How about the false apostles, are we to love them too? Yes, we can show respect by engaging in a civil discourse or we can let them be, but respecting is not the same as following.

The Fruit of the Spirit discussion from 5:22 is worthy of a much deeper study and reflection. In a sermon on November 6th, 2011, the Rev. Sam Schreiner focused on one of the fruits: Self-control (1). Schreiner noted that “intelligence is at the mercy of self-control,” in other words, we can’t apply our intelligence if we don’t control our emotions. He quoted the Greek philosopher Socrates, who took this concept even further when he said, “Self-control is the cardinal of all other virtues.” Schreiner emphasized that if we have self-control that it will “weed out all the bad traits” and noted that self-control is “key for all the other fruits to take root.”

How can we achieve self-control? Not by our own strength. Instead, as pointed out by Schreiner, we can believe that “God helps us to grow our self-control if we invite him through prayer.” So we ought to pray that we fulfill God’s will and that he gives us the self-control to do that.

For further reflection on Paul's statements in Galations 4:4-7, I recommend a sermon from Mark Daniels, Pastor at St. Matthew Lutheran Church, in Logan Ohio: Am I Saved?

How do we express joy, which is a fruit of the Spirit? Check out the manner in which a seemingly random group of people at a mall expressed joy one December day:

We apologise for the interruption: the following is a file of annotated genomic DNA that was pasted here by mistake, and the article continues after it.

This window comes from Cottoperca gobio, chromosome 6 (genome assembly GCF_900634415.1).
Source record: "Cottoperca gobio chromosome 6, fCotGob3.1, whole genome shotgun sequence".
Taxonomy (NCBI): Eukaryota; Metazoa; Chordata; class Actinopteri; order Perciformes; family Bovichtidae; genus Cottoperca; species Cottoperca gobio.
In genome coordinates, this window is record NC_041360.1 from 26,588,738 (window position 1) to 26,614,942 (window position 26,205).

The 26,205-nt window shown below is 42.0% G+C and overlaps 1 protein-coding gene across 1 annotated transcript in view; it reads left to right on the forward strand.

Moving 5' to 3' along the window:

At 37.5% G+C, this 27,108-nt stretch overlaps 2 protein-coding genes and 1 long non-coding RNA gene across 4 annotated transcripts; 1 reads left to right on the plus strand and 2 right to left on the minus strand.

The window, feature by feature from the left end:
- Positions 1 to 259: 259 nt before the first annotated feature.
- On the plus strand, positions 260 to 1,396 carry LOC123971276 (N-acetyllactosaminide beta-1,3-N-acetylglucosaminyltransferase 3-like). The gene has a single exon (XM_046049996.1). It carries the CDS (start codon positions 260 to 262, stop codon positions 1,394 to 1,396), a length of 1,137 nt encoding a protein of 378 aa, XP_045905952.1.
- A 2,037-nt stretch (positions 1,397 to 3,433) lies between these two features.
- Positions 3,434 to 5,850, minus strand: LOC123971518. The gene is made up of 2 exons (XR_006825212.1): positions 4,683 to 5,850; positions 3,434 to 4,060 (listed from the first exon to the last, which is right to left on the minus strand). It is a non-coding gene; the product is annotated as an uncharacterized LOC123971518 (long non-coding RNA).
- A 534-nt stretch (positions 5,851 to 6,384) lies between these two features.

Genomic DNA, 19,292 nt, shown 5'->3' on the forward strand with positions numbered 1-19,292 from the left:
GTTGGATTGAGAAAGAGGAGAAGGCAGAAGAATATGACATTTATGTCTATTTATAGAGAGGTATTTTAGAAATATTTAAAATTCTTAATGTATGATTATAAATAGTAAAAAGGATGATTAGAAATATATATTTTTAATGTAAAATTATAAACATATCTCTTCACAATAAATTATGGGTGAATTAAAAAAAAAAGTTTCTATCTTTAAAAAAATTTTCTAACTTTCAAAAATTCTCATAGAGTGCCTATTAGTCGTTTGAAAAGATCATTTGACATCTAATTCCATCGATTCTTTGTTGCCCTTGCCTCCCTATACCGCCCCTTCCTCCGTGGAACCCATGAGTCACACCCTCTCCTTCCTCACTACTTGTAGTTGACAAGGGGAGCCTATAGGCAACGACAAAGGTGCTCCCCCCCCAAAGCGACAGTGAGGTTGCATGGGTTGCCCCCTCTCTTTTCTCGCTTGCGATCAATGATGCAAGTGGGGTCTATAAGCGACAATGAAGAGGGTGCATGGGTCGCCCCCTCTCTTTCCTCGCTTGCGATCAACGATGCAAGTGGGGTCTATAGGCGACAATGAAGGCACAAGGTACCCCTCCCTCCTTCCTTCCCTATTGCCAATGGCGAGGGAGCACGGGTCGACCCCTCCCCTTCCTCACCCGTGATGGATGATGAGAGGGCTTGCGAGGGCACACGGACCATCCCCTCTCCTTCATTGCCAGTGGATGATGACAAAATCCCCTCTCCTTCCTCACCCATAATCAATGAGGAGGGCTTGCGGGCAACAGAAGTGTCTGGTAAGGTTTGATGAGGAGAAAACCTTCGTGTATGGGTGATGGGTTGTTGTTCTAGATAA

"Joy to the World" Flash Mob

Over 200 singers helped in this awesome food court flash mob which took place at the Burnsville Center in Burnsville Minnesota. It was organized by Prince of Peace Lutheran Church!

Questions and Prayers for Further Reflection

    Related Questions
    1. What are your favorite fruits to eat?
    2. Which Fruit of the Spirit is your greatest strength? Be careful, because this is the one that the enemy attacks first.
    3. Which Fruit of the Spirit is your greatest weakness? Be encouraged, because Jesus left his Spirit on earth to help us overcome weaknesses like these.

    Recommended Prayer
    Father in heaven, we know you have given us the Fruit of the Spirit to help us fulfill our role on earth. Help us to feed this fruit and harvest it according to your plans.

    Prayer Concerns
    Apple Farmers

    Looking Ahead

    Tomorrow's reading: Overview and Study of the Book of Ephesians (The Church is the Working Body of Christ)